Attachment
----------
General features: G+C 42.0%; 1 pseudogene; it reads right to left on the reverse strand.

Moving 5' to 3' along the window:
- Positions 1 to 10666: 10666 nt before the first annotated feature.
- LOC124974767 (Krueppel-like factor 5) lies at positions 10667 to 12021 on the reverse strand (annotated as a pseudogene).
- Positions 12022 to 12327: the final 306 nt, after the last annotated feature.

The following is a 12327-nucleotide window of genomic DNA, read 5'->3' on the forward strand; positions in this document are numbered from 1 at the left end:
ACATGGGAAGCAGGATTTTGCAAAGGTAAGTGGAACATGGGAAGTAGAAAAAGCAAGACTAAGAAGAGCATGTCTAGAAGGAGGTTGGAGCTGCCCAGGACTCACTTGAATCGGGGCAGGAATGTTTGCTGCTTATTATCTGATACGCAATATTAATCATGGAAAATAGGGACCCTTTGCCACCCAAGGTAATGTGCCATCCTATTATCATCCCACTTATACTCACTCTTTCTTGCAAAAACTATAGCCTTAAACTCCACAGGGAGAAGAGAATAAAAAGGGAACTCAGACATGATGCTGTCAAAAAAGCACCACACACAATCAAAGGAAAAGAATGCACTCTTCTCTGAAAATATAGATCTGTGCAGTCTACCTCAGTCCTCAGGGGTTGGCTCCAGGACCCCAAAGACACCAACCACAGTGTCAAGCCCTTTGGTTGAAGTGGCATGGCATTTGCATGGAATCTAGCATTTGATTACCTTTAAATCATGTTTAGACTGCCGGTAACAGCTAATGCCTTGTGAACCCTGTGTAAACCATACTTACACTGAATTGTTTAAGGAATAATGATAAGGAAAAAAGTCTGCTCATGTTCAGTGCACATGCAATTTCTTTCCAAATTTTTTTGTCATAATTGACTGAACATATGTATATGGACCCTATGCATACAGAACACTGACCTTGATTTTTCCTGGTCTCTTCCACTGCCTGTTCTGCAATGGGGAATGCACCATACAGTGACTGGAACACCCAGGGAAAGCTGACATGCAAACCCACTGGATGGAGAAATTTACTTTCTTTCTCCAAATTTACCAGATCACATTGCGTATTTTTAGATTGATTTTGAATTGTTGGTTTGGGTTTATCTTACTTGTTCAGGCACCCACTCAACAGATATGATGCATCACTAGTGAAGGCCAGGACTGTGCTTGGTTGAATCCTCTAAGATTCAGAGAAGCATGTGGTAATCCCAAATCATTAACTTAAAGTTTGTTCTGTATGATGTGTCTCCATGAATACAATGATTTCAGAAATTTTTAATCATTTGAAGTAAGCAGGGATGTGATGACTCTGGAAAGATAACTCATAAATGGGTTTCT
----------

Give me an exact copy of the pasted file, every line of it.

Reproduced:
General features: G+C 42.0%; 1 pseudogene; it reads right to left on the reverse strand.

Moving 5' to 3' along the window:
- Positions 1 to 10666: 10666 nt before the first annotated feature.
- LOC124974767 (Krueppel-like factor 5) lies at positions 10667 to 12021 on the reverse strand (annotated as a pseudogene).
- Positions 12022 to 12327: the final 306 nt, after the last annotated feature.

The following is a 12327-nucleotide window of genomic DNA, read 5'->3' on the forward strand; positions in this document are numbered from 1 at the left end:
ACATGGGAAGCAGGATTTTGCAAAGGTAAGTGGAACATGGGAAGTAGAAAAAGCAAGACTAAGAAGAGCATGTCTAGAAGGAGGTTGGAGCTGCCCAGGACTCACTTGAATCGGGGCAGGAATGTTTGCTGCTTATTATCTGATACGCAATATTAATCATGGAAAATAGGGACCCTTTGCCACCCAAGGTAATGTGCCATCCTATTATCATCCCACTTATACTCACTCTTTCTTGCAAAAACTATAGCCTTAAACTCCACAGGGAGAAGAGAATAAAAAGGGAACTCAGACATGATGCTGTCAAAAAAGCACCACACACAATCAAAGGAAAAGAATGCACTCTTCTCTGAAAATATAGATCTGTGCAGTCTACCTCAGTCCTCAGGGGTTGGCTCCAGGACCCCAAAGACACCAACCACAGTGTCAAGCCCTTTGGTTGAAGTGGCATGGCATTTGCATGGAATCTAGCATTTGATTACCTTTAAATCATGTTTAGACTGCCGGTAACAGCTAATGCCTTGTGAACCCTGTGTAAACCATACTTACACTGAATTGTTTAAGGAATAATGATAAGGAAAAAAGTCTGCTCATGTTCAGTGCACATGCAATTTCTTTCCAAATTTTTTTGTCATAATTGACTGAACATATGTATATGGACCCTATGCATACAGAACACTGACCTTGATTTTTCCTGGTCTCTTCCACTGCCTGTTCTGCAATGGGGAATGCACCATACAGTGACTGGAACACCCAGGGAAAGCTGACATGCAAACCCACTGGATGGAGAAATTTACTTTCTTTCTCCAAATTTACCAGATCACATTGCGTATTTTTAGATTGATTTTGAATTGTTGGTTTGGGTTTATCTTACTTGTTCAGGCACCCACTCAACAGATATGATGCATCACTAGTGAAGGCCAGGACTGTGCTTGGTTGAATCCTCTAAGATTCAGAGAAGCATGTGGTAATCCCAAATCATTAACTTAAAGTTTGTTCTGTATGATGTGTCTCCATGAATACAATGATTTCAGAAATTTTTAATCATTTGAAGTAAGCAGGGATGTGATGACTCTGGAAAGATAACTCATAAATGGGTTTCT